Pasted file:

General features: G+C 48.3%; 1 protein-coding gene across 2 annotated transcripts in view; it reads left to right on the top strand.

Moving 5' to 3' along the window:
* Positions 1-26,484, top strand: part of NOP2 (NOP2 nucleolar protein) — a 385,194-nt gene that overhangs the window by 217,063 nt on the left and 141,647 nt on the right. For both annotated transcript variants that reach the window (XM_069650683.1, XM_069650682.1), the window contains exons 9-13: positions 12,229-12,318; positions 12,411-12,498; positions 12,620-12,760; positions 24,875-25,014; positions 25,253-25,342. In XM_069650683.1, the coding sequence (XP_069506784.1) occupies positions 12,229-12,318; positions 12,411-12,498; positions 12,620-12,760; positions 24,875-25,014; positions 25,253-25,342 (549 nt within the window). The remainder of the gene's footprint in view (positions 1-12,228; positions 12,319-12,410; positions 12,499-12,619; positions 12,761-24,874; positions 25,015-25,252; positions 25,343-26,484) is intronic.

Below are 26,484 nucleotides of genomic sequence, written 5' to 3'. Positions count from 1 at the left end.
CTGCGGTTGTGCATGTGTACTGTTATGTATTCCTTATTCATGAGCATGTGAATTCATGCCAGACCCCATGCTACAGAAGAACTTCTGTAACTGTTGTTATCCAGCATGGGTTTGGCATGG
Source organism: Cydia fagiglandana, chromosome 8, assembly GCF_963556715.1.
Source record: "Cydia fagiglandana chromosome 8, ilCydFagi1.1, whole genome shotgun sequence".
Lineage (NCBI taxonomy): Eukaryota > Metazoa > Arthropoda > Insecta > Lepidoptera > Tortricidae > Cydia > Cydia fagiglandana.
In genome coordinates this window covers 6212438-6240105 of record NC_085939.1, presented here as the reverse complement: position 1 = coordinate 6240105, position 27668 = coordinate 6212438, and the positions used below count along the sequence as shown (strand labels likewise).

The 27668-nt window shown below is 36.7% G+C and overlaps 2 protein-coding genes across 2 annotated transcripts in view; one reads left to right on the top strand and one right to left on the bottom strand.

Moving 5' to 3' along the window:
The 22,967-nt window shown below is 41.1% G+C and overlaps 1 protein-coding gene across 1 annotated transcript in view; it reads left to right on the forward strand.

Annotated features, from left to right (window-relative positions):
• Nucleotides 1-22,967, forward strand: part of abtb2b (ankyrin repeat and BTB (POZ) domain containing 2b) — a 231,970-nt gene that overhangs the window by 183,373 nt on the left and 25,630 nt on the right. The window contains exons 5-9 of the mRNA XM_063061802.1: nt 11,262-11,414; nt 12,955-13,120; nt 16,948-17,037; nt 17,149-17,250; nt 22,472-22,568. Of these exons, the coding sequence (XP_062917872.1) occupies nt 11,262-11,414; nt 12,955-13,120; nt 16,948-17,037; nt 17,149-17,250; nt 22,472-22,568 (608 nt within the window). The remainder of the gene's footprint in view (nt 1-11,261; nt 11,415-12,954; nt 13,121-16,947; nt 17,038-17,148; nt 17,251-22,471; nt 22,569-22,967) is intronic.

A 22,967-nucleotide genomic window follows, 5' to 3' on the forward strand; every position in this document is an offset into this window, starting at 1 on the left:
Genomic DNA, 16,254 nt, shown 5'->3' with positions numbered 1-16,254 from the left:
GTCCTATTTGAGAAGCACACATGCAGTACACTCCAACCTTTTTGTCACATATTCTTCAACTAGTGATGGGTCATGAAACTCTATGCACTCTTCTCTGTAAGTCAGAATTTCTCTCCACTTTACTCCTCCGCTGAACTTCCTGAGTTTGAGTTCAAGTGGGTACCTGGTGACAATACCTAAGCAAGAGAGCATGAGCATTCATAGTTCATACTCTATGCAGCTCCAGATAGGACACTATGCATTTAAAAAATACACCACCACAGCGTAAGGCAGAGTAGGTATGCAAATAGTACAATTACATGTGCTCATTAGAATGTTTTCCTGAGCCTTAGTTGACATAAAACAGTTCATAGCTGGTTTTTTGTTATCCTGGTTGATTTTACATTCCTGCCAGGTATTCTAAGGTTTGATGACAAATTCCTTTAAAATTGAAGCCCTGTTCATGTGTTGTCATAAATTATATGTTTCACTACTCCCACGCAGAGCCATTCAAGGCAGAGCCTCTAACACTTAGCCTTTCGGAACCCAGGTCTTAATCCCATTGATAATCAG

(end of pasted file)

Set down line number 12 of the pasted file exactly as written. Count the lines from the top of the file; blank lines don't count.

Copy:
The 22,967-nt window shown below is 41.1% G+C and overlaps 1 protein-coding gene across 1 annotated transcript in view; it reads left to right on the forward strand.